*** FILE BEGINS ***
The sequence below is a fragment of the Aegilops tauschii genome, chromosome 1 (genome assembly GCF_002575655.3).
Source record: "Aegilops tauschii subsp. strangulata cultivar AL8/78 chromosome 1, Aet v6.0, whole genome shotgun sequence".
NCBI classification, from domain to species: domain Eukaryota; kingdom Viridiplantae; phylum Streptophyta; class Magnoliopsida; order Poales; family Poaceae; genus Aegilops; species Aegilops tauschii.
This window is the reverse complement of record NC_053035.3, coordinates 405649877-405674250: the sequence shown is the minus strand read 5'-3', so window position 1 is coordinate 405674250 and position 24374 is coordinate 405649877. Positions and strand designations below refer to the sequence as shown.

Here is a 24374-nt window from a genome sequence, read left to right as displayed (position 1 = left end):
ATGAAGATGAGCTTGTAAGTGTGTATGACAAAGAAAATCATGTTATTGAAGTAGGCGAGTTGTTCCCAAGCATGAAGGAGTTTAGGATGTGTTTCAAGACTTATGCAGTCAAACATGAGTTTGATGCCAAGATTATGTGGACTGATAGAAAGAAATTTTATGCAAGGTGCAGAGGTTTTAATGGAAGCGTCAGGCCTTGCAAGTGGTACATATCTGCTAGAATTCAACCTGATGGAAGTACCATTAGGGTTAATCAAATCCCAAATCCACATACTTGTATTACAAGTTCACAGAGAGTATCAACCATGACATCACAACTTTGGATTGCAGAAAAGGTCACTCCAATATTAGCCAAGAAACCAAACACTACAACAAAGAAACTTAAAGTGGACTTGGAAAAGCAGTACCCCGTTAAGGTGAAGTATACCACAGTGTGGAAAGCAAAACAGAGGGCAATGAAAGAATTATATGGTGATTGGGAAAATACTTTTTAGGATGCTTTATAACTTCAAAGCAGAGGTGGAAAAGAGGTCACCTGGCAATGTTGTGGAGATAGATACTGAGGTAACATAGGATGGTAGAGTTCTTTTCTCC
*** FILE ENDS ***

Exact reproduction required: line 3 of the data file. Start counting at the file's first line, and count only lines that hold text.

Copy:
NCBI classification, from domain to species: domain Eukaryota; kingdom Viridiplantae; phylum Streptophyta; class Magnoliopsida; order Poales; family Poaceae; genus Aegilops; species Aegilops tauschii.